A small flock of pigeons wheel in the snatch of sky between buildings. But most of the roof tops and ledges are fitted with anti-pigeon spikes. Pigeons are not rare or endangered enough for us to care about them yet. We prefer our wildlife rare.
A young woman pushing a buggy with one hand negotiates a rooks nest of tables and chairs. Her thumb of the other hand traces unseen messages across the face of her mobile phone.
And now, an elderly couple cross the busy street. Both dapper. He sports a trilby and tartan scarf cravat-style. With one hand gently rest on her back, he shepherds her through the passing traffic. They have the relaxed poise and finesse of ballroom dancers – as if they have always danced their way through the busy traffic of their lives like this.
They enter the café, brushing off the dampness and claws of the wind as they come.
‘The usual?’ He asks.
Her face, like a startled wren, softens and breaks into a smile.
He takes off his trilby. A fringe of hair falls in a monkish crescent around the baldness of his head. His eyes sparkle. He could be Alistair Sim and she could be an elderly Mary Poppins. I suppose Mary Poppins eventually grew old – or is she like Peter Pan, forever trapped within the body of Julie Andrews; prim in her flirtatious spinsterliness?
Outside, two men walk passed. They pause to look through the window – careful to avoid catching my eye. The older one says something. They look at the menu. He is wearing a checked sports jacket – the sort that when I was young, I thought I’d wear when I grew up. But even the scarf knotted thickly around his throat cannot stop me feeling cold at the sight of him. They move away, and I watch them weave their way through the crowds into the gloom. The older one reaches his hand downwards where it brushes the younger one’s hand. Tenderly, the younger one folds his hand around it. And then they are gone.
On the opposite side of the road, a man with a walking stick and a neat holdall bends into the wind. His thinning white hair flails behind him like wisping spindrift. He breathes hard, pushing out his red cheeks. He passes a youth coming in the opposite direction who pauses outside the art gallery, gilded with shining frames and white light. He lights a cigarette, cupping his hands around his lighter. He has a baseball hat on back to front. Have I slipped back in time to the 90s? No, it is just that cold wet streets in the dark November rain also hold their own store of eternities. For, if you look closely, as you pass by a small café afloat on a pavement puddled with raindrops and jewels, in the window, you will see a spidery young man, with a mop of hair, large ears and a self-conscious nose with a heart too full of dreams to carry, looking out. If he catches your eye, don’t worry, he means you no harm. It is just that, in a very small way, his life is beginning to make just a little more sense. Nighthawks has always been more than a painting. He has found warmth in a cold world; a little light in a darkening world, and beauty amongst the ugliness. And that, in this complicated world, there are times when we do “walk on stars and water.”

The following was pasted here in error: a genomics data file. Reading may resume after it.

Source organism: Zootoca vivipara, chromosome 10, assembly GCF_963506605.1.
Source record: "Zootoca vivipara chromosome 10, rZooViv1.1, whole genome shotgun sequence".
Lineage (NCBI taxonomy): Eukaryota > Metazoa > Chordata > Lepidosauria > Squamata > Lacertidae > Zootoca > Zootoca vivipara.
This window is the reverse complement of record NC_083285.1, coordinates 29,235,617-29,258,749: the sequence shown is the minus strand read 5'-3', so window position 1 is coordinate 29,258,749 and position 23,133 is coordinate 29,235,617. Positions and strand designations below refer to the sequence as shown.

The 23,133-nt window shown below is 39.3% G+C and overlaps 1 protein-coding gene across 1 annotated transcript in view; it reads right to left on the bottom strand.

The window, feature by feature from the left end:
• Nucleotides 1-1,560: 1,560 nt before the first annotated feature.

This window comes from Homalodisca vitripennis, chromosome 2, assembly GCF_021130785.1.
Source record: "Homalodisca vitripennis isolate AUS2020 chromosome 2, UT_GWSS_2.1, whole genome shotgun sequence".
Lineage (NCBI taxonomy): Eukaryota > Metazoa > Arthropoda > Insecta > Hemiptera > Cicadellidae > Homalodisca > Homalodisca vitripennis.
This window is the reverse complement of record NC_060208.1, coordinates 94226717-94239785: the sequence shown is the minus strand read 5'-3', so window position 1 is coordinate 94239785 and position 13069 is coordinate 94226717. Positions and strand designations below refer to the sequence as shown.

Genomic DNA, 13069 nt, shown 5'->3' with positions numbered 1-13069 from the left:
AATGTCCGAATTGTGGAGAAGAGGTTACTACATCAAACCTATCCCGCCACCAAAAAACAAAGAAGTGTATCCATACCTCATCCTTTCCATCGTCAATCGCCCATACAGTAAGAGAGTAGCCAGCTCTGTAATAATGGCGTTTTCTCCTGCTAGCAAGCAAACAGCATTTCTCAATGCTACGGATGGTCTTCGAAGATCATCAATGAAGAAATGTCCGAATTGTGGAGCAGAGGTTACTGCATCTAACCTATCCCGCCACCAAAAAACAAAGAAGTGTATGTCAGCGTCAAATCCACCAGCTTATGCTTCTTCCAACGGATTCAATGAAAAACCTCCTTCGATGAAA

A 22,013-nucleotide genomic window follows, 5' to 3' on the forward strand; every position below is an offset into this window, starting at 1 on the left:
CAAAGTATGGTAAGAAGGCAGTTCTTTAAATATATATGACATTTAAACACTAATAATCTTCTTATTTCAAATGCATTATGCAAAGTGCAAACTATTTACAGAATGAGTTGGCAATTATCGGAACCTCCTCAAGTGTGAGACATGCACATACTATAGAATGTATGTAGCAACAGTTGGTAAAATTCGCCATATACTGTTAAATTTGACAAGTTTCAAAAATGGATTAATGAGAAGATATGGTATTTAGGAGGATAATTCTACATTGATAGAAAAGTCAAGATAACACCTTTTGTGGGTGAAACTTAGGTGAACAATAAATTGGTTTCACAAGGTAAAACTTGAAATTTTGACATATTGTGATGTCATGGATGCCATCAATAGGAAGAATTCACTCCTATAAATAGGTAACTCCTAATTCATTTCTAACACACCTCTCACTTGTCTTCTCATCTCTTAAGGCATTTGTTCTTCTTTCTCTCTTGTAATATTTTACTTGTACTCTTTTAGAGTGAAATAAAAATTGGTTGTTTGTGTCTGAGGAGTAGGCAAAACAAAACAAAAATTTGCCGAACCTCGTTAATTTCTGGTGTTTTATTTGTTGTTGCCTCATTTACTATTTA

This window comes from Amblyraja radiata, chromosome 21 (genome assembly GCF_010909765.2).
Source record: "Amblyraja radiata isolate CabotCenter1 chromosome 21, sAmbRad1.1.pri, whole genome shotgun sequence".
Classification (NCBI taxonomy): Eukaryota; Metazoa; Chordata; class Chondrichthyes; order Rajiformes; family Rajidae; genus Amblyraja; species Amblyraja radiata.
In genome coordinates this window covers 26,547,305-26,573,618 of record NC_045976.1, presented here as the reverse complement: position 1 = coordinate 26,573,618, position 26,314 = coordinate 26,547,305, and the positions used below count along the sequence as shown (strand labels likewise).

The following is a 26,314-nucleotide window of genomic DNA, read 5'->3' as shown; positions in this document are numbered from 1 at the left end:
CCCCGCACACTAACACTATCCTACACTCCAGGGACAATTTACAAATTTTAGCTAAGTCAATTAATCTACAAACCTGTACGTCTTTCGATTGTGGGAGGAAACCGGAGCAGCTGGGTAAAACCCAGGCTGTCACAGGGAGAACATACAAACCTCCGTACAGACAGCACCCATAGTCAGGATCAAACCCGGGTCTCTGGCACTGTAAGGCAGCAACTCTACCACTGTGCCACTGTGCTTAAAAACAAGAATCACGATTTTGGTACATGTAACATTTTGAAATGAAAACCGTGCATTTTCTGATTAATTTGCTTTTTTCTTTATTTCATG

May your life be warmed and enriched by the stories that surround you.
This is the narrowboat Erica signing off for the night and wishing you a very restful, peaceful night. Good night.